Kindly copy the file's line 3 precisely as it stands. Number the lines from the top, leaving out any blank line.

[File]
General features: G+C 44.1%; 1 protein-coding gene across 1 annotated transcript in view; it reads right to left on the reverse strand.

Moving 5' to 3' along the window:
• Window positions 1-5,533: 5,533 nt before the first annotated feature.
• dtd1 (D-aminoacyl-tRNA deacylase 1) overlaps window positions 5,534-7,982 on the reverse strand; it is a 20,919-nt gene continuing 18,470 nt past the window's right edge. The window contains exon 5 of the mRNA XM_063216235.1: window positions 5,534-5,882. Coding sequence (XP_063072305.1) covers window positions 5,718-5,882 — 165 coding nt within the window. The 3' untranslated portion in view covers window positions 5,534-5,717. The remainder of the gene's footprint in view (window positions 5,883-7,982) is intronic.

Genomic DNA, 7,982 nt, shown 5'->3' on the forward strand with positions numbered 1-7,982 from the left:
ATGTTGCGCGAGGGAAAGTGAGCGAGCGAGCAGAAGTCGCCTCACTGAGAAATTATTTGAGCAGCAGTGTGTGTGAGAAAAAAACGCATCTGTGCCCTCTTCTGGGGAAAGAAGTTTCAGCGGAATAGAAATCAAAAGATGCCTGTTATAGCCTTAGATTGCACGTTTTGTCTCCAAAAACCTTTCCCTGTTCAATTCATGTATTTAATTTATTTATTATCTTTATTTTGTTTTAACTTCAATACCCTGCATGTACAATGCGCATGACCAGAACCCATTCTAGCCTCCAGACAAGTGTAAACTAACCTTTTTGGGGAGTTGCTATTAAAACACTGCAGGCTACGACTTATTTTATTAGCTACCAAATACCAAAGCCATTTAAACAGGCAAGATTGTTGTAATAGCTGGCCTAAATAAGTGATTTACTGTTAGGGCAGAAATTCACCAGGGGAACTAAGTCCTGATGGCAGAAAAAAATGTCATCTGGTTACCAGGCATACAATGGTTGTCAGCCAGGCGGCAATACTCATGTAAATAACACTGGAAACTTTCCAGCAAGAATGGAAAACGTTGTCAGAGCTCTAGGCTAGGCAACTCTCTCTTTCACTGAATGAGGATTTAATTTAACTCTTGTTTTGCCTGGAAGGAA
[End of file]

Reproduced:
• Window positions 1-5,533: 5,533 nt before the first annotated feature.